|among the 1st arrivals,|
several weeks ago
Oh, there are still signs of them around: some live ones are flying, walking around, looking, I must say, a little dazed. (I'm guessing the birds are beginning to wonder where their stunning bounty of food has gone.) This morning, Joyce used the hose to wash a number of carcasses from our front and side porches.
The cicadas have enjoyed our house and yard this year, affixing themselves to the screens, walking around on the porch (perching on my bicycle tires), dying in clumps on the sidewalk, on the steps, on the porch itself. They were so plentiful at one time that our son, Steve, brought his two sons (Logan, 11, and Carson, 7) up from nearby Green to see and hear them. The boys were simultaneously excited and a bit wary--at least at first. Learning that cicadas have no teeth emboldened the boys (as it once did me).
I imagine the critters will linger a bit more--it's not suddenly Exeunt left. Like the rest of us, they'll drop and die on their own schedule, thank you.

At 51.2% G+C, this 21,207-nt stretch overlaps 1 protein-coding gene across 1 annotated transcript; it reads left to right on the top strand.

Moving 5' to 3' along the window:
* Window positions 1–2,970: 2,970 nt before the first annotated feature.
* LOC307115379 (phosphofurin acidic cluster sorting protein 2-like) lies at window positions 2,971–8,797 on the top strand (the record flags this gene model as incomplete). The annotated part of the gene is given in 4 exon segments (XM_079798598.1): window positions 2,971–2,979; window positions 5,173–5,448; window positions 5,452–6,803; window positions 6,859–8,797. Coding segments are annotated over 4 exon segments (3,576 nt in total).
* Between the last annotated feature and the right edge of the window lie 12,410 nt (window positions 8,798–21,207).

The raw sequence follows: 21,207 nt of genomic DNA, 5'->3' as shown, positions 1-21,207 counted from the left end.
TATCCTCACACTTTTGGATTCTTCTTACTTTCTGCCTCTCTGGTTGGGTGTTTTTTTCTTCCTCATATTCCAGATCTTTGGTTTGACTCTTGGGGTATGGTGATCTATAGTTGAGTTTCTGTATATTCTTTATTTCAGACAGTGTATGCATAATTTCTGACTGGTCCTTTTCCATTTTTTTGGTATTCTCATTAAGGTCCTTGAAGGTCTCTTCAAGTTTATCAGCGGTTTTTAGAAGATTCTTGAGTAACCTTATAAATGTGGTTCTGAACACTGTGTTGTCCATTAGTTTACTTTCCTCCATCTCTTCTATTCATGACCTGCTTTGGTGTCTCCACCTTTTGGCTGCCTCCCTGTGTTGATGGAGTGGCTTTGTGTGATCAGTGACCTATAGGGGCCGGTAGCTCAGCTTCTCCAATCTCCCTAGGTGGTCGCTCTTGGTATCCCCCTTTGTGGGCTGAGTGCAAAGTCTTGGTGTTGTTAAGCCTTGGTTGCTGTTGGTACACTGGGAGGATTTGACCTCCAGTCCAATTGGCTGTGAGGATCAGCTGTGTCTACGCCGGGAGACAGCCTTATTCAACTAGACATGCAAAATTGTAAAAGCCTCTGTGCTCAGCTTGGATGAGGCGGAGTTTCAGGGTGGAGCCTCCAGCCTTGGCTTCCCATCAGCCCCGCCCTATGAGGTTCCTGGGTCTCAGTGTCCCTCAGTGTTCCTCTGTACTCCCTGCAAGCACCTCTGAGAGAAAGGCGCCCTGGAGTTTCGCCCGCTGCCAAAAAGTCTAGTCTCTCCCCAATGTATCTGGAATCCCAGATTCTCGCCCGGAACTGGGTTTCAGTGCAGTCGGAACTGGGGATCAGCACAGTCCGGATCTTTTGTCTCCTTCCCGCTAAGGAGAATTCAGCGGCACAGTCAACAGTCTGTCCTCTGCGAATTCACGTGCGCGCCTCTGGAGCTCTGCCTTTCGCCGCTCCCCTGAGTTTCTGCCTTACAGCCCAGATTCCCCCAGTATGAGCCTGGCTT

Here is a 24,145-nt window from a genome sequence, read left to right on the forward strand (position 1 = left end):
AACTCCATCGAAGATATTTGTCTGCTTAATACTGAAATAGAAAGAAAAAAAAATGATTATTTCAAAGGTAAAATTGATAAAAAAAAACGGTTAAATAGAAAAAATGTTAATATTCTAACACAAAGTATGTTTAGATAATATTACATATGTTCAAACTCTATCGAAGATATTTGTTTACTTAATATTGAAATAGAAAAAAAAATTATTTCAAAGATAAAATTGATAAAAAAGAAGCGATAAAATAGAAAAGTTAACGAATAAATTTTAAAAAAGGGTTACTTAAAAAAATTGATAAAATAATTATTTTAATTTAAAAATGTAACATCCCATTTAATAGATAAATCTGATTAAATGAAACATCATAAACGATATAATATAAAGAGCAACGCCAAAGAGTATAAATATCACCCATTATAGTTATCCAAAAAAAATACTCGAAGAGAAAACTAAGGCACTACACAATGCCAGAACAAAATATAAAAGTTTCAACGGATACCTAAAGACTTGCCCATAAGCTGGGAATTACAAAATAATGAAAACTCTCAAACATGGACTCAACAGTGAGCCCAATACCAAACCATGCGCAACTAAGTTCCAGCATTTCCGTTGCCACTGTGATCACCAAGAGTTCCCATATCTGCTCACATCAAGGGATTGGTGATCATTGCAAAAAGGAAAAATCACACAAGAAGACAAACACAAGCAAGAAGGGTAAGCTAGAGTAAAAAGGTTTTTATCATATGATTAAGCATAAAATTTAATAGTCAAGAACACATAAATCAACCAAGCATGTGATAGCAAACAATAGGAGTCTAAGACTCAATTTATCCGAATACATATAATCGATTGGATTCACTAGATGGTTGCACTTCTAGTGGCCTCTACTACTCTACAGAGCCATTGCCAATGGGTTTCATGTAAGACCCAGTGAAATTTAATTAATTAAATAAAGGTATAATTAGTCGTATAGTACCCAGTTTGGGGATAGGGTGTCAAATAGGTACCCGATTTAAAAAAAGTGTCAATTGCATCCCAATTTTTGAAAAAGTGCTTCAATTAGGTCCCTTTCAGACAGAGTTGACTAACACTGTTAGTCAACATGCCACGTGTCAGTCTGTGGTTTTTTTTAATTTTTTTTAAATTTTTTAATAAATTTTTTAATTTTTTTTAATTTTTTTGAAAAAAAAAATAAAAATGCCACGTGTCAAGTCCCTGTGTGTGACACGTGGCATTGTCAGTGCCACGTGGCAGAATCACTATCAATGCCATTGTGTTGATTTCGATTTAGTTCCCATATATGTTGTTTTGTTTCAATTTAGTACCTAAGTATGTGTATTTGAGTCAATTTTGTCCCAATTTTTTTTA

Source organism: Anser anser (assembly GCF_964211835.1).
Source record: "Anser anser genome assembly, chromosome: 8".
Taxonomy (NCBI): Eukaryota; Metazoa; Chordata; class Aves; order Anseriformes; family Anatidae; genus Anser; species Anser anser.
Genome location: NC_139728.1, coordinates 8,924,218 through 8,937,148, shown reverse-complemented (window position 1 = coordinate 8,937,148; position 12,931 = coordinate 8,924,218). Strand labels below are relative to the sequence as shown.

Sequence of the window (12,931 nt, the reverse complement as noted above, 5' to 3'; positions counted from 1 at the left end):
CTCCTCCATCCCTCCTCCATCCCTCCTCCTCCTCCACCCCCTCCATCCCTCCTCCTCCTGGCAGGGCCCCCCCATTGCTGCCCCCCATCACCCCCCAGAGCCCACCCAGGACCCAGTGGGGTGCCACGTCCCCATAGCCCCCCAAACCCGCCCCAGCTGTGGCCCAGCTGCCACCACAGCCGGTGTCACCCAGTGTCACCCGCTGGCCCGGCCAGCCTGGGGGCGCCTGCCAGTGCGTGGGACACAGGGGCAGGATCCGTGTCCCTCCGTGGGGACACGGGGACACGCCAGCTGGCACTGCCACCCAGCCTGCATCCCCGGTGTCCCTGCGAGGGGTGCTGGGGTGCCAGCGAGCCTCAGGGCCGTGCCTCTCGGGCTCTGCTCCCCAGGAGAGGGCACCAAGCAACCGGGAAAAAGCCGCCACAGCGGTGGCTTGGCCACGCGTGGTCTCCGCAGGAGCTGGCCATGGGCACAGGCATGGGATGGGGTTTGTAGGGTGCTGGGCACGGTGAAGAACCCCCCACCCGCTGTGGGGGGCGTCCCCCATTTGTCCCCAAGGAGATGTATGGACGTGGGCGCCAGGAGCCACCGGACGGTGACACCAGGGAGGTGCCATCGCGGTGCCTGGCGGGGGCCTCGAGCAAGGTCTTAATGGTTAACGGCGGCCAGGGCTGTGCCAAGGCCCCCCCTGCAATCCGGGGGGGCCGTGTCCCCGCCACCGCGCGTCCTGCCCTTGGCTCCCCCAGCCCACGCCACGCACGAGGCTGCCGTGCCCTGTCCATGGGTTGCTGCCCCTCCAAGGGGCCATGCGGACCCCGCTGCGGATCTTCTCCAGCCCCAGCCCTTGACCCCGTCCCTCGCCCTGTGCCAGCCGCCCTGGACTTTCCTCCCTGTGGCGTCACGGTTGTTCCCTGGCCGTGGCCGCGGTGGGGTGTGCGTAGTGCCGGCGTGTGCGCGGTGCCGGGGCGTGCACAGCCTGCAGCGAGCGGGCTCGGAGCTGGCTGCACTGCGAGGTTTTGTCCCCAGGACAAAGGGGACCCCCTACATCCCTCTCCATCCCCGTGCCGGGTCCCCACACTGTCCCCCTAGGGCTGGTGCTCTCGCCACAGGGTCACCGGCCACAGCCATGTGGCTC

I'm glad I got to see them another time, despite having to watch my step on the sidewalks for a few weeks, despite having to brush them from my hair and shoulders and bike tires, despite hearing them roar in chorus while I was trying to take a nap. They are one of nature's wonders, reminders that if you think your own life is weird, well, consider the cicada.
If I am still kicking when they next return, I'll be eighty-eight years old. Unthinkable. But if I am alive to see and hear them, I hope I still appreciate the wonder of it all and not gnash my teeth (if I have any) and grumble like a Grumpy Old Man (which, by the way, I already am).
And speaking of unthinkable, our son will be sixty then, our grandsons in their twenties.